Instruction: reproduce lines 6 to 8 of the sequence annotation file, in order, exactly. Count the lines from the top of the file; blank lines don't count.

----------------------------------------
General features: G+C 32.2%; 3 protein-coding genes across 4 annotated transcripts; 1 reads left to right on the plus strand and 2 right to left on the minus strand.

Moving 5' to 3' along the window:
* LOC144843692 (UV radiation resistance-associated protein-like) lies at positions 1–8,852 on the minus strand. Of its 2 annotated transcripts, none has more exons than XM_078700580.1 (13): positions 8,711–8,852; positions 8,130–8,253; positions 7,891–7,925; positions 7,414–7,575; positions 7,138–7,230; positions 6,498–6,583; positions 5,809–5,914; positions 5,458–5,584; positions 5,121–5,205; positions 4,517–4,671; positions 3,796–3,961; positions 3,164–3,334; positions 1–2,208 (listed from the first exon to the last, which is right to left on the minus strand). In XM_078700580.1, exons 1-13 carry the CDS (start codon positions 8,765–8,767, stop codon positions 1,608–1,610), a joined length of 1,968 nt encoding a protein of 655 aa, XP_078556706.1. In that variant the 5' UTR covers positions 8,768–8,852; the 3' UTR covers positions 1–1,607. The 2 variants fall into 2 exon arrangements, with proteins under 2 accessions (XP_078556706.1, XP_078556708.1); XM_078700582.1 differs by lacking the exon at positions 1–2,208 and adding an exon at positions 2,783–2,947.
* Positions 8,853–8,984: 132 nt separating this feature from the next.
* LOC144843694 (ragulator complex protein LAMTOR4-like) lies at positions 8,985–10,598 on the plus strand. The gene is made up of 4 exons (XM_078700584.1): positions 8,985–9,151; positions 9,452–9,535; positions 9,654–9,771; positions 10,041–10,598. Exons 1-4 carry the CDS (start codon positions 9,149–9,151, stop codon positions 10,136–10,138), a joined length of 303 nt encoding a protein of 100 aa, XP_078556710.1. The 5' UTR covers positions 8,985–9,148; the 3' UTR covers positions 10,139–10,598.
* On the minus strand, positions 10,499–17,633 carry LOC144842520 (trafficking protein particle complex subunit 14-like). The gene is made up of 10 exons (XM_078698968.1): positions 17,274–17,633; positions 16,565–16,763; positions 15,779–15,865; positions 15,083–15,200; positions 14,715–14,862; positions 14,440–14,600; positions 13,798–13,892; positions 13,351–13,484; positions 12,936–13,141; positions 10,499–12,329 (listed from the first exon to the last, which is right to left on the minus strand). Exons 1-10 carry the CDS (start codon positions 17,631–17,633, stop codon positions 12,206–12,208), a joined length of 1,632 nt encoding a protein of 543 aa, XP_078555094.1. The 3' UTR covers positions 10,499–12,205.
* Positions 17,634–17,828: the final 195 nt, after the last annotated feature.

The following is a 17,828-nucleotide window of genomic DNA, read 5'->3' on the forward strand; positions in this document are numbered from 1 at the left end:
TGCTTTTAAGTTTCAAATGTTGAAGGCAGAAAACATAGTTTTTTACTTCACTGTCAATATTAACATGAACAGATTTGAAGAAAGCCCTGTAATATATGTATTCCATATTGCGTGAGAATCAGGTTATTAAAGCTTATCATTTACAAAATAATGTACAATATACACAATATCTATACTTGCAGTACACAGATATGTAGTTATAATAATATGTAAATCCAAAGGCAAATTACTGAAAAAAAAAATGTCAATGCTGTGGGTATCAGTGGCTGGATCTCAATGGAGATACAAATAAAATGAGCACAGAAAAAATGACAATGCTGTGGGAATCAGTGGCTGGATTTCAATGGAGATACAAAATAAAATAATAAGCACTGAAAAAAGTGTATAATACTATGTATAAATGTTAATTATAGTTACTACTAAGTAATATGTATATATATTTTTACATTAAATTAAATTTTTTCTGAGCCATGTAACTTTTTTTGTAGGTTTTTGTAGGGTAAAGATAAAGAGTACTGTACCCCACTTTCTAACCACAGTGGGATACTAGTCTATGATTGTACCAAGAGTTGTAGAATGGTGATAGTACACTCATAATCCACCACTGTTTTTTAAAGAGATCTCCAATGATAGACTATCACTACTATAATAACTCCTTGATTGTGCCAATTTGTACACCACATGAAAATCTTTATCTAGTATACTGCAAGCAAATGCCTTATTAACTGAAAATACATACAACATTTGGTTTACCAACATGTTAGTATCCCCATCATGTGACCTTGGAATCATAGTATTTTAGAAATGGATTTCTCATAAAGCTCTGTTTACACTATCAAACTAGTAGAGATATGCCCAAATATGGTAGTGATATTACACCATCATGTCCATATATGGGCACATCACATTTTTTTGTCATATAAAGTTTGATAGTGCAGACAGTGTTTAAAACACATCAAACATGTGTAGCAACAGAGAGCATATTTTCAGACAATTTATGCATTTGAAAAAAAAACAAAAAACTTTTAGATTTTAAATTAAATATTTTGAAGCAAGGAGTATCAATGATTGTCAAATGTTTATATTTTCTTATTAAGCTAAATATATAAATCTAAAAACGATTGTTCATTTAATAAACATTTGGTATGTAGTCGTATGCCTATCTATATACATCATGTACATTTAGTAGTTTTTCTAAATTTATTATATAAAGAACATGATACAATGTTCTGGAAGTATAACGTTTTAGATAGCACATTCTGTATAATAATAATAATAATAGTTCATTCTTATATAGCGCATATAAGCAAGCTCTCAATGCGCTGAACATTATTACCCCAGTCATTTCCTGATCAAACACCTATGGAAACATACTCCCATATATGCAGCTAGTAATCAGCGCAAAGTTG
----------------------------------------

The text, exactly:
* On the minus strand, positions 10,499–17,633 carry LOC144842520 (trafficking protein particle complex subunit 14-like). The gene is made up of 10 exons (XM_078698968.1): positions 17,274–17,633; positions 16,565–16,763; positions 15,779–15,865; positions 15,083–15,200; positions 14,715–14,862; positions 14,440–14,600; positions 13,798–13,892; positions 13,351–13,484; positions 12,936–13,141; positions 10,499–12,329 (listed from the first exon to the last, which is right to left on the minus strand). Exons 1-10 carry the CDS (start codon positions 17,631–17,633, stop codon positions 12,206–12,208), a joined length of 1,632 nt encoding a protein of 543 aa, XP_078555094.1. The 3' UTR covers positions 10,499–12,205.
* Positions 17,634–17,828: the final 195 nt, after the last annotated feature.

The following is a 17,828-nucleotide window of genomic DNA, read 5'->3' on the forward strand; positions in this document are numbered from 1 at the left end: